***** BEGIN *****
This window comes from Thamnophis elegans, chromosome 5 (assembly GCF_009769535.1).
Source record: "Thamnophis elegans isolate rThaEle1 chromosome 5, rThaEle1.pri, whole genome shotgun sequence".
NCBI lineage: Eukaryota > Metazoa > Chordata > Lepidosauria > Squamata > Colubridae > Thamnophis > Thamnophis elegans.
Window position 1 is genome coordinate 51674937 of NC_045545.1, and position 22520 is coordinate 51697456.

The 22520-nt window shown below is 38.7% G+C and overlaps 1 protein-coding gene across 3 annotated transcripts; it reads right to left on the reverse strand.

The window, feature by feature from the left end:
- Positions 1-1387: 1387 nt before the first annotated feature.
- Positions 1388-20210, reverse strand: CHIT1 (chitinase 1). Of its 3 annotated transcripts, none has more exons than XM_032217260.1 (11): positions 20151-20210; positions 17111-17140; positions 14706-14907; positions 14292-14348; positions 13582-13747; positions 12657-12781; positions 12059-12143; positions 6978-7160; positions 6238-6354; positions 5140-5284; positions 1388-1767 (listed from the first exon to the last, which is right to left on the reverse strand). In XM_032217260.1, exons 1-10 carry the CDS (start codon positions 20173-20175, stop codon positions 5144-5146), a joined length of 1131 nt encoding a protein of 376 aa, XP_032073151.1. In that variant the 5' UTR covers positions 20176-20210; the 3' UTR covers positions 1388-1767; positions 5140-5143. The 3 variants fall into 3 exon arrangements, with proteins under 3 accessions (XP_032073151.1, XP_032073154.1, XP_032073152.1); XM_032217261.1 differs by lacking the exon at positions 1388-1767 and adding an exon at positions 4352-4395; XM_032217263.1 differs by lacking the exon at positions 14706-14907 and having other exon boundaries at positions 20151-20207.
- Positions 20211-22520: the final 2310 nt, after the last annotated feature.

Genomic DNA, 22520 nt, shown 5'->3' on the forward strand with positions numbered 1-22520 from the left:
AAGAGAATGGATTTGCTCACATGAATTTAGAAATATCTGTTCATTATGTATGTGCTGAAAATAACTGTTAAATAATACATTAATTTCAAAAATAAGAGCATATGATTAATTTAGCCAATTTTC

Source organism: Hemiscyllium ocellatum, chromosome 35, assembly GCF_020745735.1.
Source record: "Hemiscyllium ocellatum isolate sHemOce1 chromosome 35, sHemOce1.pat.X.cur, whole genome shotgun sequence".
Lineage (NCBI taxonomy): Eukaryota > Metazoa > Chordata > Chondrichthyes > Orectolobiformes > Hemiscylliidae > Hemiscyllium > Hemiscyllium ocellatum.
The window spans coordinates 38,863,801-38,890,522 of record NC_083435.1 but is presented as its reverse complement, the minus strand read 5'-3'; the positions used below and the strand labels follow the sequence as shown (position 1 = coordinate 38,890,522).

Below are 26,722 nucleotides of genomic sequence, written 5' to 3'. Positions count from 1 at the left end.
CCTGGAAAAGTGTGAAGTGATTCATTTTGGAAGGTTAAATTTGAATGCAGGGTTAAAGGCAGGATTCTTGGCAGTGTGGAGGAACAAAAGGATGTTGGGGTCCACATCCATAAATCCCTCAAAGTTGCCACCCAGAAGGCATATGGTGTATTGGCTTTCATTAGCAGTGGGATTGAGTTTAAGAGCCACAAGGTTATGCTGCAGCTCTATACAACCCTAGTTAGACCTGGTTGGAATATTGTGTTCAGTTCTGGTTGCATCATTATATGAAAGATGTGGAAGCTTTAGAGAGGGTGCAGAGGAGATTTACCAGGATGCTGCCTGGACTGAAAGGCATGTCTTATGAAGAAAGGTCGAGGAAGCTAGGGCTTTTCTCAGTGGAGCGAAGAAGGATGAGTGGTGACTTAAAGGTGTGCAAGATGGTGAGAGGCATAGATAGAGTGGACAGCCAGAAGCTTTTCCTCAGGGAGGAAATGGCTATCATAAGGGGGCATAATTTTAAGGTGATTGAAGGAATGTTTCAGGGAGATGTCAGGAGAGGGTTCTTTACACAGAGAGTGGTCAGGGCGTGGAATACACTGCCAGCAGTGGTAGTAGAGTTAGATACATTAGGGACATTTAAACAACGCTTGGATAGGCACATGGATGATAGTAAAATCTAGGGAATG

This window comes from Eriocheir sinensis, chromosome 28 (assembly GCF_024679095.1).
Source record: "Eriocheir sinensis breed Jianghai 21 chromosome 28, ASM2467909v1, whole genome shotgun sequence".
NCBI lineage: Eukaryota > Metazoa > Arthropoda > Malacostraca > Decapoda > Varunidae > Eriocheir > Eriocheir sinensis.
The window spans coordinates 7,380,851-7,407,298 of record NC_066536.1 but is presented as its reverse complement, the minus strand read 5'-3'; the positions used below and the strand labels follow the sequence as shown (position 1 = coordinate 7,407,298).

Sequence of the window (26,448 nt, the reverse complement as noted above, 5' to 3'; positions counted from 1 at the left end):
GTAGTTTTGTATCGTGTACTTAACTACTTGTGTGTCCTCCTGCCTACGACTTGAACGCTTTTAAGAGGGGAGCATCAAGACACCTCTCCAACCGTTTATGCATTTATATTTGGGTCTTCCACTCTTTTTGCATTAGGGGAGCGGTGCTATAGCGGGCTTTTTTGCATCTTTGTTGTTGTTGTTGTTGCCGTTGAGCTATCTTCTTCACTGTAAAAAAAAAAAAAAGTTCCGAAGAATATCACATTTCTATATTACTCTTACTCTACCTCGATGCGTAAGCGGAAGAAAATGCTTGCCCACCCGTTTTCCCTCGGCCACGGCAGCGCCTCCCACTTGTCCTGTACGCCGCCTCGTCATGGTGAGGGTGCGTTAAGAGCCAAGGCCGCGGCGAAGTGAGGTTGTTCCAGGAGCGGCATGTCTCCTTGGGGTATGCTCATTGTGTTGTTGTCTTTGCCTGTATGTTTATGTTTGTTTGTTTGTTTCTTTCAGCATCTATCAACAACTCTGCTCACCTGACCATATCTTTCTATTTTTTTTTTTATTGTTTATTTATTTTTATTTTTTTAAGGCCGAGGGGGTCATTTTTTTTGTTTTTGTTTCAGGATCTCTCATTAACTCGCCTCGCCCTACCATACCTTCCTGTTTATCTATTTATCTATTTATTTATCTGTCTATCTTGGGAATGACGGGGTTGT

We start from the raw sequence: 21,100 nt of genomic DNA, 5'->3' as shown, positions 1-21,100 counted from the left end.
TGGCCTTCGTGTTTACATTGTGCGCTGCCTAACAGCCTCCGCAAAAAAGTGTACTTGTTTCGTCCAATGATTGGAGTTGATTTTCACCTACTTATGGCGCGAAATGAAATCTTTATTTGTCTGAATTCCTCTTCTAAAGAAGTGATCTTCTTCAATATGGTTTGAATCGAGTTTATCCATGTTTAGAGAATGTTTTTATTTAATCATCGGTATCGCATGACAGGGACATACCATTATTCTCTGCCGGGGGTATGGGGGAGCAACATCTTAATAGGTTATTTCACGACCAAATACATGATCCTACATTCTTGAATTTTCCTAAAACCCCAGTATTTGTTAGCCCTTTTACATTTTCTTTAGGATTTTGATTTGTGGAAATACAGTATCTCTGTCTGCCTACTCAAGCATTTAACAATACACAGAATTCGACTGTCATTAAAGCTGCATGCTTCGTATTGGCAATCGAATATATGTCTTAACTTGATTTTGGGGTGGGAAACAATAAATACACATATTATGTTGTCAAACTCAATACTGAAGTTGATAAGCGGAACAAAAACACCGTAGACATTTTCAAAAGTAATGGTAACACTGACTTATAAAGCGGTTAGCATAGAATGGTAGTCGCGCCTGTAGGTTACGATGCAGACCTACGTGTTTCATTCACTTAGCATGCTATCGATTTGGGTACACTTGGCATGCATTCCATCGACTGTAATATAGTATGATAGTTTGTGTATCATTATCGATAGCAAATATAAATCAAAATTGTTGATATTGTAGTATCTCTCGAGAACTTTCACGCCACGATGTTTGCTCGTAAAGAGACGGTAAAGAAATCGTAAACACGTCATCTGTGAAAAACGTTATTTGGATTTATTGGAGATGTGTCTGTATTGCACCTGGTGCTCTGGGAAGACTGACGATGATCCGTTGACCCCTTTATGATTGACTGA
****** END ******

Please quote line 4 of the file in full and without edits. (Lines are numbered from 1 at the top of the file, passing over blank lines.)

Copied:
Window position 1 is genome coordinate 51674937 of NC_045545.1, and position 22520 is coordinate 51697456.